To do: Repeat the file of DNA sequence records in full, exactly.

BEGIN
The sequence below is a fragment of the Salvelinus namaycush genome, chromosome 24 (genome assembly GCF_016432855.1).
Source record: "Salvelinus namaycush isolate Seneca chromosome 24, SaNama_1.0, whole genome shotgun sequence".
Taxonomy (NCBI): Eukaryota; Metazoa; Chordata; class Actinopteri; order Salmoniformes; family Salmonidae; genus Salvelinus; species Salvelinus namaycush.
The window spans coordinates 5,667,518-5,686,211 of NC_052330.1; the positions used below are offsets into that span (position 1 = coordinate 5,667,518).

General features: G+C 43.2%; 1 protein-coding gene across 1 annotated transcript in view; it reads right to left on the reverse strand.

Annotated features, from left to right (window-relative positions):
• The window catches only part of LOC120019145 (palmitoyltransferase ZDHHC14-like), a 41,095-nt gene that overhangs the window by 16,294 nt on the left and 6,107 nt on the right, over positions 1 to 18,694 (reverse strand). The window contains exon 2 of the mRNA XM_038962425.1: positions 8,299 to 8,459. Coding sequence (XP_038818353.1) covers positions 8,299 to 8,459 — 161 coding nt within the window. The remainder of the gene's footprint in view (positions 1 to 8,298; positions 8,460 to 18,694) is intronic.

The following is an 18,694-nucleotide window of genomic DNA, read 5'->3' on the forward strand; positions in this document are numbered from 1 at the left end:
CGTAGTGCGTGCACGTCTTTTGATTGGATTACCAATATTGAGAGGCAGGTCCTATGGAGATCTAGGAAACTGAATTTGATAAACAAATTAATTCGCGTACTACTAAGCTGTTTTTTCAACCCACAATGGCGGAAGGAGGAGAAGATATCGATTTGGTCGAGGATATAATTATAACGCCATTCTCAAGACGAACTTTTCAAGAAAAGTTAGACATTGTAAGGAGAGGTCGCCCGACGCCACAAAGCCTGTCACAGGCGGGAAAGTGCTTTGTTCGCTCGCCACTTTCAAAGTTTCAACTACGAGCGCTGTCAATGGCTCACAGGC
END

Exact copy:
The sequence below is a fragment of the Salvelinus namaycush genome, chromosome 24 (genome assembly GCF_016432855.1).
Source record: "Salvelinus namaycush isolate Seneca chromosome 24, SaNama_1.0, whole genome shotgun sequence".
Taxonomy (NCBI): Eukaryota; Metazoa; Chordata; class Actinopteri; order Salmoniformes; family Salmonidae; genus Salvelinus; species Salvelinus namaycush.
The window spans coordinates 5,667,518-5,686,211 of NC_052330.1; the positions used below are offsets into that span (position 1 = coordinate 5,667,518).

General features: G+C 43.2%; 1 protein-coding gene across 1 annotated transcript in view; it reads right to left on the reverse strand.

Annotated features, from left to right (window-relative positions):
• The window catches only part of LOC120019145 (palmitoyltransferase ZDHHC14-like), a 41,095-nt gene that overhangs the window by 16,294 nt on the left and 6,107 nt on the right, over positions 1 to 18,694 (reverse strand). The window contains exon 2 of the mRNA XM_038962425.1: positions 8,299 to 8,459. Coding sequence (XP_038818353.1) covers positions 8,299 to 8,459 — 161 coding nt within the window. The remainder of the gene's footprint in view (positions 1 to 8,298; positions 8,460 to 18,694) is intronic.

The following is an 18,694-nucleotide window of genomic DNA, read 5'->3' on the forward strand; positions in this document are numbered from 1 at the left end:
CGTAGTGCGTGCACGTCTTTTGATTGGATTACCAATATTGAGAGGCAGGTCCTATGGAGATCTAGGAAACTGAATTTGATAAACAAATTAATTCGCGTACTACTAAGCTGTTTTTTCAACCCACAATGGCGGAAGGAGGAGAAGATATCGATTTGGTCGAGGATATAATTATAACGCCATTCTCAAGACGAACTTTTCAAGAAAAGTTAGACATTGTAAGGAGAGGTCGCCCGACGCCACAAAGCCTGTCACAGGCGGGAAAGTGCTTTGTTCGCTCGCCACTTTCAAAGTTTCAACTACGAGCGCTGTCAATGGCTCACAGGC